Alex McGreevy on BootCamp
March 09, 2015
What sounded like a man’s deep voice saying ‘go back to bed’, was a howling wind that whistled up the driveway as I clicked the key to open a cold car at 5:30am. Writes Alex McGreevy: I’m not totally sure that it wasn’t a voice. Certainly, there was a repeated question on my mind, ‘what are you doing’?
I was going back; that’s what I was doing. Going back to Boot Camp. Going back to the war-torn Prokick Gym in a sleepy east Belfast street. Going back to faces that I knew would offer another question, ‘what has you back’?
It all started with a group-text reminder that Boot-Camp was, well, rebooting on Monday morning at 6am. Sharp. I was in a fix. I needed to step-up training after a winter lapse complemented by man ‘flu and Quality Street. And so it begins. Little has changed.
The gym is still crumbling. The colliding scents of dampness and body odour are a grim reminder of many seasons, many aims, goals and journeys. Among the group of around 30, there are a handful of women preparing for fights at the end of the month.
This Boot Camp, to them, is akin to a light breakfast. To some others, like me, it’s an opportunity before the school-run and work, to ‘get going again’.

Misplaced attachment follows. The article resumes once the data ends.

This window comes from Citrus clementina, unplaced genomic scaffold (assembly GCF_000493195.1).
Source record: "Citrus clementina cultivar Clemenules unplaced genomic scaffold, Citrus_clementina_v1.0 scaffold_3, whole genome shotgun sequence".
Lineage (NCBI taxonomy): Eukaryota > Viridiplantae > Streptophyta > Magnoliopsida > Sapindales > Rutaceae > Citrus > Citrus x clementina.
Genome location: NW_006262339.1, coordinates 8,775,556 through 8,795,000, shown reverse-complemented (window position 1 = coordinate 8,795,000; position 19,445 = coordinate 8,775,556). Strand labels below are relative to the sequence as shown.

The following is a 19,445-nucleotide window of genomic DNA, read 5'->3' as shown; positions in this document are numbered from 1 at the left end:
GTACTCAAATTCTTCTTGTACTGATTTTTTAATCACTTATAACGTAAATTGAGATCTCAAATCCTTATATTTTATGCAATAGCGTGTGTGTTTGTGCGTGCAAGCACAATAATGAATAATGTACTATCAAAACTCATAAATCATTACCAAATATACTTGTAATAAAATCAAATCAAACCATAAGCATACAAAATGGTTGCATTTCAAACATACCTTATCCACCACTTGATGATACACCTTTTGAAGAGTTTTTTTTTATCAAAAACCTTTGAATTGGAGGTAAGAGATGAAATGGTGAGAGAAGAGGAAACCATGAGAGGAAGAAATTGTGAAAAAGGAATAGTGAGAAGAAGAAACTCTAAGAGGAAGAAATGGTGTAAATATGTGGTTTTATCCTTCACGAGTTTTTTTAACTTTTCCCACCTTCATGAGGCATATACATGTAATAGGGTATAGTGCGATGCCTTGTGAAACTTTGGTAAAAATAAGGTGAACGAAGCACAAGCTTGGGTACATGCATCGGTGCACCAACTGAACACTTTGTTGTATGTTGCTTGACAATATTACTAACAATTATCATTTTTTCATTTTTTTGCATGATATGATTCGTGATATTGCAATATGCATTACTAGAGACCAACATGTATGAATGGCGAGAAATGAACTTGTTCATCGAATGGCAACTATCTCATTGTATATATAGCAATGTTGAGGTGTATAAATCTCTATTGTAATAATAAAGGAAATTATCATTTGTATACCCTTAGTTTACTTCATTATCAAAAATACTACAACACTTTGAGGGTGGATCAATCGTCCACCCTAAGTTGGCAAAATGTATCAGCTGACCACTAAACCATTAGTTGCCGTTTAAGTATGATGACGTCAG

‘Let’s shake it out’ yelps coach Billy Murray, bang on 6am. No easing into class with a quick chat about how nature somehow overnight switched us all back to Autumn.
The mind knew the drill. The body knew it too but realized after 10 minutes had been some time since it last danced on the padded Prokick floor. Billy Murray enjoys this too much. What man in his right mind, in his 50s, with grandchildren, would be in
the gym yelling instructions from 6am – before embarking on a full day of training and classes and returning home just hours before the very next day…?
45-minutes of non-stop stamina-sapping drills later and we are done. Literally.
A short time later I’m making the kids’ breakfast. ‘I was at Boot Camp this morning kids, from 6am’… I proudly mention.
“Aye you were…” replies my daughter. “Aye, I was. And I’ll do it again on Wednesday and Friday.” “You’re mental,” she says.
Maybe I am. Maybe I am.